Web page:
Front-runner Newt Gingrich took a few licks but stood his ground tonight at the GOP presidential debate in Iowa, Politico reports. After Romney described himself as a businessman—not a politician like Gingrich—Newt fired back: "Let's be candid. The only reason you didn't become a career politician is because you lost to Ted Kennedy in 1994." After the audience "ooohed," Romney returned fire: "Losing to Teddy Kennedy was probably the best thing I could have done for preparing me for the job I’m seeking," the New York Times reports.
In other highlights:
- Gingrich repeated his position that Washington should let illegals stay in the US under certain strict conditions. "That's not amnesty," he said. Romney countered that Gingrich's plan "will then create another magnet that draws people into our country illegally"—but didn't say he would try to deport illegal immigrants.
- Gingrich defended his remark that Palestinians are an "invented people," and said it's time people admit that Israel is a nation under fire from "terrorists." Countered Romney: "You don't speak for Israel. If Bibi Netanyahu wants to say what you said, let him say it."
- Bachmann called Gingrich part of the problem and referred to him and Romney as "Newt Romney"—meaning their policies are basically the same. "If you want a difference, Michele Bachmann is the proven conservative," Bachmann said. "It's not Newt Romney."
- Rick Perry attacked Gingrich's character by saying that "if you cheat on your wife, you'll cheat on your business partner." Gingrich has been married three times, and admitted to cheating on his second wife. Replied Newt: "It is a real issue. People have to look at the person to whom they are going to loan the presidency."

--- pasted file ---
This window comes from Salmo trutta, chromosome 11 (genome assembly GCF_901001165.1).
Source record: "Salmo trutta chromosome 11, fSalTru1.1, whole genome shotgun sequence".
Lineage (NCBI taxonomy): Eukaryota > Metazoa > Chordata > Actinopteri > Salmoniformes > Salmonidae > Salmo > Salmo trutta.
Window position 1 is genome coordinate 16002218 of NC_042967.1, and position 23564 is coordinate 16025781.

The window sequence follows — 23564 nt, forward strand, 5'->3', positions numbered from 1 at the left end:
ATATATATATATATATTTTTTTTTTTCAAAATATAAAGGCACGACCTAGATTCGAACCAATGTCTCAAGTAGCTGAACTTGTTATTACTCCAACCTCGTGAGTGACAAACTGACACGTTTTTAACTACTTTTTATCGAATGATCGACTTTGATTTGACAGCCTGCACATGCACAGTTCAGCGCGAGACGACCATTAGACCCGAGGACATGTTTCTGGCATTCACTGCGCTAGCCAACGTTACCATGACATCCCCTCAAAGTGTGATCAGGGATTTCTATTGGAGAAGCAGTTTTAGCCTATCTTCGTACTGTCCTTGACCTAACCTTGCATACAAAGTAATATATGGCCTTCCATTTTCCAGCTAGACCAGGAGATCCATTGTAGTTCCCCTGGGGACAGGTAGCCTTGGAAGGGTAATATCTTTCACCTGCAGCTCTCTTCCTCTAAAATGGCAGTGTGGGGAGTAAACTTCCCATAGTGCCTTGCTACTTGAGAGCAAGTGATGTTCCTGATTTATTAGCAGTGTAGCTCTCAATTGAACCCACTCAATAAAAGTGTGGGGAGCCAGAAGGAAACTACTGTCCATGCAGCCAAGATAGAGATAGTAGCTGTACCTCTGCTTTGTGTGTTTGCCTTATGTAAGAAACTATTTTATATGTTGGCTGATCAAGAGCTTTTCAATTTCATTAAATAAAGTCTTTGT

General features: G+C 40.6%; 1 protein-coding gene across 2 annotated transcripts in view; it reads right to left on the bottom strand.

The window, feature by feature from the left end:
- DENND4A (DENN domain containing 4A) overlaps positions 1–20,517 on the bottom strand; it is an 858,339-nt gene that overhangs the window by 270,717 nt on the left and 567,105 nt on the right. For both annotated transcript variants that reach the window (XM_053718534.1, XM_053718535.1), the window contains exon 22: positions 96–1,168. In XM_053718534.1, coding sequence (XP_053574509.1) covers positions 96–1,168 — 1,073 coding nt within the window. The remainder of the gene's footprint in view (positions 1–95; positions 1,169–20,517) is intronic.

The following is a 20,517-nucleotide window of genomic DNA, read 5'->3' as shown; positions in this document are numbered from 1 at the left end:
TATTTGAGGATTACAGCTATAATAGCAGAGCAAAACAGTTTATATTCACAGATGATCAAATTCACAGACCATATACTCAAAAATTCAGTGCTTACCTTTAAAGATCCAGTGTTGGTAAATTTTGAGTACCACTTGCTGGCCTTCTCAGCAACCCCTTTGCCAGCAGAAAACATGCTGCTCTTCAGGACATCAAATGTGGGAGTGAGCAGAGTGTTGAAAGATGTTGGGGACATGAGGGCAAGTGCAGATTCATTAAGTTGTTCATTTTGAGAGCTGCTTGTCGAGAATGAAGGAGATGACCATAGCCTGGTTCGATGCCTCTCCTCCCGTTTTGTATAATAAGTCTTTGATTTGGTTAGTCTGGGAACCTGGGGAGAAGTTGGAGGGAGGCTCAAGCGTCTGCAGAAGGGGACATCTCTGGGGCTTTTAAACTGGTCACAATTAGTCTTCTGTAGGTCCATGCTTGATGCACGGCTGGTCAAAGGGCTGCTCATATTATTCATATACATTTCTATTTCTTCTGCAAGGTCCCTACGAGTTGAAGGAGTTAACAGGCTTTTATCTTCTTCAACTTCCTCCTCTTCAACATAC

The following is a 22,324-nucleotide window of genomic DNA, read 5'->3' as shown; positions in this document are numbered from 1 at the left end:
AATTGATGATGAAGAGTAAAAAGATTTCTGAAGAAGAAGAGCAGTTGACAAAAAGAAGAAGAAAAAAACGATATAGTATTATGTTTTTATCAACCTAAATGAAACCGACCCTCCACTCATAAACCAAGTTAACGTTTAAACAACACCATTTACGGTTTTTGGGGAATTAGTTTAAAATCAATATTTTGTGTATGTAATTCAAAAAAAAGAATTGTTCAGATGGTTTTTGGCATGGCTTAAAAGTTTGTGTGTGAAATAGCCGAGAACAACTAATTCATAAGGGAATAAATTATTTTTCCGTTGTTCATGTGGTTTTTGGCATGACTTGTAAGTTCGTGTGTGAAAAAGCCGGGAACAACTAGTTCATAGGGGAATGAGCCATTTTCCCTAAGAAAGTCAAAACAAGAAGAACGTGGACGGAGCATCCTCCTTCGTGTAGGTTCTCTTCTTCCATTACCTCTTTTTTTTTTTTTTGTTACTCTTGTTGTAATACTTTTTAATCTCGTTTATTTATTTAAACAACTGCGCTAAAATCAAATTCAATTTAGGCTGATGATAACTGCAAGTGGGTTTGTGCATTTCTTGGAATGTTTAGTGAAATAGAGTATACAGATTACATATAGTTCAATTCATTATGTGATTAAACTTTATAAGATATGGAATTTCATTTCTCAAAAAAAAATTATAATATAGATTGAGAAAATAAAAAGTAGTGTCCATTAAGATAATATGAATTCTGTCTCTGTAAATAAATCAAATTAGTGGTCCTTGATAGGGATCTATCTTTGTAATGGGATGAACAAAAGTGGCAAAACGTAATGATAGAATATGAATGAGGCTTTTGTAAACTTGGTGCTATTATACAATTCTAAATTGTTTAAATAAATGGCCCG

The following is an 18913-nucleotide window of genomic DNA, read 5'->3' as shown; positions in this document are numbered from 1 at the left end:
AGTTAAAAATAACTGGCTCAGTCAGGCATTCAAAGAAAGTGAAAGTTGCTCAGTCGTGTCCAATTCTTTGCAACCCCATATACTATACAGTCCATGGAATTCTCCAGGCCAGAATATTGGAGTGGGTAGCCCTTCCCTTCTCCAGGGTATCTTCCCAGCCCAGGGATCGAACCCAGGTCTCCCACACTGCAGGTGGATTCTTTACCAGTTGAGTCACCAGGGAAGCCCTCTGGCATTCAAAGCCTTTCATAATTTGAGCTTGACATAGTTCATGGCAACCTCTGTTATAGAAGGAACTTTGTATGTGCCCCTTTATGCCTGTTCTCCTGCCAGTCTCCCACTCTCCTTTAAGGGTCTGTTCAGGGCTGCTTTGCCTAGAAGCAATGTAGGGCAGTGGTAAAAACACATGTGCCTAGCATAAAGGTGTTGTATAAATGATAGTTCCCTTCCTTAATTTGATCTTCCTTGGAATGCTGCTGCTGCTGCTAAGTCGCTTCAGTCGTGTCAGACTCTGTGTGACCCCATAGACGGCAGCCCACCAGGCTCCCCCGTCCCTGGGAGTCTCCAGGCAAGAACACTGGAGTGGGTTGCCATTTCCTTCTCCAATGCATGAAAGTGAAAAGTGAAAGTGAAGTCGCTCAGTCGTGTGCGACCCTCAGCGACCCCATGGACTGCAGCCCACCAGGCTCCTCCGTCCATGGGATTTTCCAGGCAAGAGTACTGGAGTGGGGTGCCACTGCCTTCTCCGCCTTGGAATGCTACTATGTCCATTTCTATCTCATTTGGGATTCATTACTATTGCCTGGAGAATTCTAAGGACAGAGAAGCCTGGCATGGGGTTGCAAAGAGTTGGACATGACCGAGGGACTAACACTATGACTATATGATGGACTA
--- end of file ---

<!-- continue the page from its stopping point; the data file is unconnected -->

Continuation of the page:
- Fact Check: Gingrich said he has never supported cap and trade to curb pollution, but he did favor it in 2007 on PBS' "Frontline."
- Romney and Michele Bachmann almost agreed on the payroll tax cut. Bachmann said she opposes extending the tax for another year, and Romney agreed, calling it a "little Band-Aid." But he also supported a one-year extension: "It's a temporary tax cut and it will help people in a very difficult time."
- Romney actually challenged Perry to a $10,000 bet, Mediaite reports. Perry accused Romney of supporting individual insurance mandates, and Romney denied it: "Rick, I’ll tell you what, 10,000 bucks, $10,000 bet," he said, and offered a hand. Perry retorted, “I’m not in the betting business."
- All the candidates except Romney talked about economic setbacks they had endured in life. Gingrich mentioned growing up "above a gas station" and referred to the struggles of his family business, Gingrich Productions. (He didn't mention the $500,000 line of credit he and his wife had at Tiffany's.)
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